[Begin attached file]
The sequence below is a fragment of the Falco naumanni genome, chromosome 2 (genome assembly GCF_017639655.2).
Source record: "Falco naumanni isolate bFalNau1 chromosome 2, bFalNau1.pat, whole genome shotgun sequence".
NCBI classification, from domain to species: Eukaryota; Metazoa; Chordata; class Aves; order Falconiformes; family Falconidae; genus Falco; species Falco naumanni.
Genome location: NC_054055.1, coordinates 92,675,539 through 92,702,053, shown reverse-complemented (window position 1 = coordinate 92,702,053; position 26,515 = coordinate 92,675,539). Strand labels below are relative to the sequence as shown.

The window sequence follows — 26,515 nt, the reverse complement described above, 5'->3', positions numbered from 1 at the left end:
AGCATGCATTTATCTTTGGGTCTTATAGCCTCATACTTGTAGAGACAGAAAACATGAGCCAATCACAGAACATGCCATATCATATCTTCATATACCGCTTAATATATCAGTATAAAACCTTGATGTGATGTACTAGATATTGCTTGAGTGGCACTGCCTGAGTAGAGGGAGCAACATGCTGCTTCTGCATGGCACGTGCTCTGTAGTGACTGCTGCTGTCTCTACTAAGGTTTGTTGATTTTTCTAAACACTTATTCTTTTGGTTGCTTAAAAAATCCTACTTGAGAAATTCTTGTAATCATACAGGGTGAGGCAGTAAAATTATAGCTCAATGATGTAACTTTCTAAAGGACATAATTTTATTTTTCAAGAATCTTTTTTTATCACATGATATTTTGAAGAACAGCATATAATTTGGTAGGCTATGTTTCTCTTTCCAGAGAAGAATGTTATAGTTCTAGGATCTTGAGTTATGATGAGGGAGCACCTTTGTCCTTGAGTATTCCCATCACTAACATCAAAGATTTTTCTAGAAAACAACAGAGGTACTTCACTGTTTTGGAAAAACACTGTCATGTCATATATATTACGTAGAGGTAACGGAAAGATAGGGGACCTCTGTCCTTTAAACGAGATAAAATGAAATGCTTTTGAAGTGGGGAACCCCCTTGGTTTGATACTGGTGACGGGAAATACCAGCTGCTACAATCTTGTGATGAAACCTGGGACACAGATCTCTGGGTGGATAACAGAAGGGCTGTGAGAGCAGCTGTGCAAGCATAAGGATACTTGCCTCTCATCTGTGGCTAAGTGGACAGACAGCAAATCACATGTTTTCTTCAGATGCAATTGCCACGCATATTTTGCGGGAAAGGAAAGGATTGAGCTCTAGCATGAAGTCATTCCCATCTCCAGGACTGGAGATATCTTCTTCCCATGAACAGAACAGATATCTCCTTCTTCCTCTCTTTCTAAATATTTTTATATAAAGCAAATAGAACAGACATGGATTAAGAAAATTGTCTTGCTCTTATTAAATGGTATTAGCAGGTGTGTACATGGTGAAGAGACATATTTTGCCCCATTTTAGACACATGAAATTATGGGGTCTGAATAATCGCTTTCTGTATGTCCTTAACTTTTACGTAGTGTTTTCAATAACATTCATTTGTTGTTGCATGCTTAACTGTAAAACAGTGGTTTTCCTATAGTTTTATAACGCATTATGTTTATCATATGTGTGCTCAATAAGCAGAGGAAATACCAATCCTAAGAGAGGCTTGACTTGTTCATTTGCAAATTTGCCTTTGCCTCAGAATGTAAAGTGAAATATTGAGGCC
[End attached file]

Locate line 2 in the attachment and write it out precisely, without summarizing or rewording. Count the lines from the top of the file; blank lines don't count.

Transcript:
Source record: "Falco naumanni isolate bFalNau1 chromosome 2, bFalNau1.pat, whole genome shotgun sequence".